Since funds are generally more limited upon divorce, a term life insurance policy may be the most cost effective way to insure an ongoing obligation. It can afford parents the most death benefit they can afford, at a reasonable price. The earlier an individual purchases a policy, the less expensive it will be. Look to purchase a policy with a long enough term to cover your obligation. For parents with young children, generally a 20-year term will usually do the job. Hopefully, you can purchase a policy that if invested wisely, will be enough to cover not only the amount of your payments, but also leave enough to cover education costs, if necessary.

While it is helpful for both parents to leave a life insurance policy for their family, if only one policy is affordable, it makes more sense for the support payer to be insured. The obvious reason for this is that without the support payment, the family would lack the funds to support itself. Also, if the parent receiving the support dies prematurely, the children would come to reside with the support payer, and his/her support payment would be used directly to support the children. However, if financial circumstances allow, a policy on the support receiver would help to defray the cost of child care, and future educational expenses if necessary.

While many people rely solely on the life insurance policies provided by their employers, it is a good idea to also have a privately owned life insurance as well, if possible. If you change employers, you will lose your life insurance policy, and perhaps your new employer will not have a plan available. Also, insurance premiums become more costly with each passing year. A term policy that’s cost was affordable at age 35, may be cost prohibitive at age 55. In addition, unexpected health issues may preclude you from being eligible for life insurance in the future.

While many divorcing spouses feel comfortable naming the other as the beneficiary under the policy, some spouses feel more comfortable naming a third party trustee. Either of these options are appropriate, but should you choose a third-party trustee, it is important that your agreement provide that said trustee must, without question, continue to pay the child’s support under the agreement, as well as provide the funds necessary for education purposes. This provision will greatly reduce the financial stress and anxiety your family experiences.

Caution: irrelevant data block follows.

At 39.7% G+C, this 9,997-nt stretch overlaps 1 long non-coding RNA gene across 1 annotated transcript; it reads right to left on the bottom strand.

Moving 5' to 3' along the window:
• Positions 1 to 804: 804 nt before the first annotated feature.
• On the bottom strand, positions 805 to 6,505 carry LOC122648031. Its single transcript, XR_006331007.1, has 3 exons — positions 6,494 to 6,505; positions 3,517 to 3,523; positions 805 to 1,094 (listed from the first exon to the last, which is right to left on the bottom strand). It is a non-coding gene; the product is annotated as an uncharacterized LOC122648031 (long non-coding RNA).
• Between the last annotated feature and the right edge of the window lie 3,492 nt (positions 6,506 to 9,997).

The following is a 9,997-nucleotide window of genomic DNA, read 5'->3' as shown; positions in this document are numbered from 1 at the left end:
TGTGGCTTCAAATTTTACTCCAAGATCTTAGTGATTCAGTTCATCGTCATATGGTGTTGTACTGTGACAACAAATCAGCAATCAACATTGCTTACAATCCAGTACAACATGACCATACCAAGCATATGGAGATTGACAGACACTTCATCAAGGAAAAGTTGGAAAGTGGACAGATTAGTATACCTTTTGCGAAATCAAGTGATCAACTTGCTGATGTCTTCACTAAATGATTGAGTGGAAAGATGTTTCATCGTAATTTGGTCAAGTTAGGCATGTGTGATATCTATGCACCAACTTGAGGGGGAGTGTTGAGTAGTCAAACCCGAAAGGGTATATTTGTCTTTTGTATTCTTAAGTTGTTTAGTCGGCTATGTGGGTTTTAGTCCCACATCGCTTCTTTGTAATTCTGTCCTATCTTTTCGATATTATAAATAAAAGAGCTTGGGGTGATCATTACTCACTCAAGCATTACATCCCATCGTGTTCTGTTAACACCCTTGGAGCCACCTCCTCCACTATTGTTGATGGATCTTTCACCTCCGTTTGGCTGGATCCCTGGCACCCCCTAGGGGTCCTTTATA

If you choose to name a child as a beneficiary directly, you should be aware that the insurance company will be obligated to hold the funds until said child turns 18 years of age, at which time it will be paid out to the child. Because of this, the funds would not be available to the remaining parent to use for the purposes it was meant. In addition, most parents would agree, that most 18 year olds do not have the financial experience to manage such a large amount of money. Therefore, this might not be the best decision.

As a mediator, whenever possible, I encourage the divorcing parties to provide life insurance for the duration of their obligation under the agreement. It is important to consider who should be insured, the cost of the policy, who pays the premiums for the policy, the amount of life insurance required, who will be named beneficiary or beneficiaries, and under what circumstances, if any, can the amount of life insurance be reduced. By careful consideration of these questions, and an exploration of the options available, you will most likely be able to provide for the financial security of your family post-divorce, in a way that is comfortable to you.

To Top